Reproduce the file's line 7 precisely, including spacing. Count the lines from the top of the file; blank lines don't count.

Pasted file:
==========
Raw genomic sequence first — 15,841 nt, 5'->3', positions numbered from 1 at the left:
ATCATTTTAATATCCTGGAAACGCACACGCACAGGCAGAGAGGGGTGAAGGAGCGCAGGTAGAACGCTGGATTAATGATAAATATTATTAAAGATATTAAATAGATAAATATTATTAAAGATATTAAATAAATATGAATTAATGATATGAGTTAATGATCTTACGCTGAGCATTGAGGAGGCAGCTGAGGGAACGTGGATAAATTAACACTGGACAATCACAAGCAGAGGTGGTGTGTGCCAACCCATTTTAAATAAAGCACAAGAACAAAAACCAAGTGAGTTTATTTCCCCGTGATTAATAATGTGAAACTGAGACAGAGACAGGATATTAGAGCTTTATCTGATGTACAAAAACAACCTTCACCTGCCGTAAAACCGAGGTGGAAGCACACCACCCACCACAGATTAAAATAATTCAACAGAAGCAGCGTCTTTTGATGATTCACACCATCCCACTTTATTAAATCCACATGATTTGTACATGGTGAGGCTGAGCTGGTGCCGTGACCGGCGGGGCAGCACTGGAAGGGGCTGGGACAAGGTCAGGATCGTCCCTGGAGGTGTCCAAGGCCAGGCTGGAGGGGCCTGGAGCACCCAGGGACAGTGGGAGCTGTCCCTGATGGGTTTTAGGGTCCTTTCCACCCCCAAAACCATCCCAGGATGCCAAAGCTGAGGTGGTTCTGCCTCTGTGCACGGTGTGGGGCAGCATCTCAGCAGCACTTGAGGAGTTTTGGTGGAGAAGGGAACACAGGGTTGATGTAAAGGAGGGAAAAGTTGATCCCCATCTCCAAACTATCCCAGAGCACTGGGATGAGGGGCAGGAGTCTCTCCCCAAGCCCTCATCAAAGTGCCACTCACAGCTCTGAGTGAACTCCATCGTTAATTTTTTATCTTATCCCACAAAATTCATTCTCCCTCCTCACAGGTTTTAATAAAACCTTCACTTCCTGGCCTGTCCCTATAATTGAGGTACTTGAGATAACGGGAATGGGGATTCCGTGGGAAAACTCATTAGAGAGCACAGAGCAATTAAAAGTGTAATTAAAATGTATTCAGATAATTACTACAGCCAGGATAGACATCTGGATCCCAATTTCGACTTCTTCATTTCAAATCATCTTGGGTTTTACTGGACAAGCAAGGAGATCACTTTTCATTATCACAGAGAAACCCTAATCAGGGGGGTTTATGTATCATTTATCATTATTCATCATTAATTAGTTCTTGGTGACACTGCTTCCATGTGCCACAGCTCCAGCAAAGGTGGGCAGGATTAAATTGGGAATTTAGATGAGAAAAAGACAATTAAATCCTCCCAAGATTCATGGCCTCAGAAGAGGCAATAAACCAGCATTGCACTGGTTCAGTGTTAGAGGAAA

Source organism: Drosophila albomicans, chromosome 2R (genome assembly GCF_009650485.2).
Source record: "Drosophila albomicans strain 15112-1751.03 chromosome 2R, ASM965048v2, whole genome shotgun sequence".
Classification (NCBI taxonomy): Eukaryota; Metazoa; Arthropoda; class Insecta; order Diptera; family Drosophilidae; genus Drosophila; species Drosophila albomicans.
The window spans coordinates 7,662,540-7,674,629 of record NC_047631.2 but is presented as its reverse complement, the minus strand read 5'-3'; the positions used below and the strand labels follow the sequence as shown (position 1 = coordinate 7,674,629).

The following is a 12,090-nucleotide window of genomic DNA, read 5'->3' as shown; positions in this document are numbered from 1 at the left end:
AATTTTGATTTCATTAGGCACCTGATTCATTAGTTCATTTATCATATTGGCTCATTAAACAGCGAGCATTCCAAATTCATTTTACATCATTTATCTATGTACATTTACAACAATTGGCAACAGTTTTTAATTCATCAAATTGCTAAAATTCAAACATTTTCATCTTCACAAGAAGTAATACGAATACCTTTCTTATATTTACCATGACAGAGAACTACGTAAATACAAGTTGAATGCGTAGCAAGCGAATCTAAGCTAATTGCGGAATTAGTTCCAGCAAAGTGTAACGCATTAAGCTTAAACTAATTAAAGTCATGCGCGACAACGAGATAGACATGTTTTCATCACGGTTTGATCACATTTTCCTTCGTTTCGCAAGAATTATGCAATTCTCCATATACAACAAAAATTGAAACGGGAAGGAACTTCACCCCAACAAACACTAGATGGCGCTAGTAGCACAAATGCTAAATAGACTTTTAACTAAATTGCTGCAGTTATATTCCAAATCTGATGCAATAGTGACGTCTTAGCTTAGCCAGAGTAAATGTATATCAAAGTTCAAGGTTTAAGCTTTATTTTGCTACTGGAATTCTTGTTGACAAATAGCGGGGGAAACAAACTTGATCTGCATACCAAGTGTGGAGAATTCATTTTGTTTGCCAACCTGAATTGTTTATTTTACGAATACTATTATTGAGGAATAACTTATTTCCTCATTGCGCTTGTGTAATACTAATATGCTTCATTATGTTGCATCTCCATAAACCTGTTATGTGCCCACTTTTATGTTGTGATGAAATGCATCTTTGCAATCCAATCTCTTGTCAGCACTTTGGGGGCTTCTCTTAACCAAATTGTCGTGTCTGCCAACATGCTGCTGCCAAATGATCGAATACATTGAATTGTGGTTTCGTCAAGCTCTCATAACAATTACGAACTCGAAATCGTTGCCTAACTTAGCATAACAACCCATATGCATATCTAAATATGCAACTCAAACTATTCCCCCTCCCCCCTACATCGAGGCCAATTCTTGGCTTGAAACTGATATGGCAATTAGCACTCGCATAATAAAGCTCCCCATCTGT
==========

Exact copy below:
The following is a 12,090-nucleotide window of genomic DNA, read 5'->3' as shown; positions in this document are numbered from 1 at the left end: